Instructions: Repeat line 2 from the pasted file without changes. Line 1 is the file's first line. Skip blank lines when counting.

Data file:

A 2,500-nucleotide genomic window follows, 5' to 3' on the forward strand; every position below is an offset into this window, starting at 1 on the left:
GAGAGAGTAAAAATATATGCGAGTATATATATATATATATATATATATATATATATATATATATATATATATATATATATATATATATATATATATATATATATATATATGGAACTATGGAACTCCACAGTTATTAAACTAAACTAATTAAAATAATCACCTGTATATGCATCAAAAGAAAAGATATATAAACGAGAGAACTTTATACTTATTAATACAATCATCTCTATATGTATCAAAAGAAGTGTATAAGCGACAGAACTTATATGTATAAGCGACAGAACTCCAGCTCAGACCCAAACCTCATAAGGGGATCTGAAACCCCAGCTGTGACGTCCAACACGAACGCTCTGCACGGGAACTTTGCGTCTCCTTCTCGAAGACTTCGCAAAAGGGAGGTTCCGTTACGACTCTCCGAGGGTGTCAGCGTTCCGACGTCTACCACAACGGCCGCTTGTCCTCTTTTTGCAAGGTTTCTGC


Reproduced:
GAGAGAGTAAAAATATATGCGAGTATATATATATATATATATATATATATATATATATATATATATATATATATATATATATATATATATATATATATATATATATATATGGAACTATGGAACTCCACAGTTATTAAACTAAACTAATTAAAATAATCACCTGTATATGCATCAAAAGAAAAGATATATAAACGAGAGAACTTTATACTTATTAATACAATCATCTCTATATGTATCAAAAGAAGTGTATAAGCGACAGAACTTATATGTATAAGCGACAGAACTCCAGCTCAGACCCAAACCTCATAAGGGGATCTGAAACCCCAGCTGTGACGTCCAACACGAACGCTCTGCACGGGAACTTTGCGTCTCCTTCTCGAAGACTTCGCAAAAGGGAGGTTCCGTTACGACTCTCCGAGGGTGTCAGCGTTCCGACGTCTACCACAACGGCCGCTTGTCCTCTTTTTGCAAGGTTTCTGC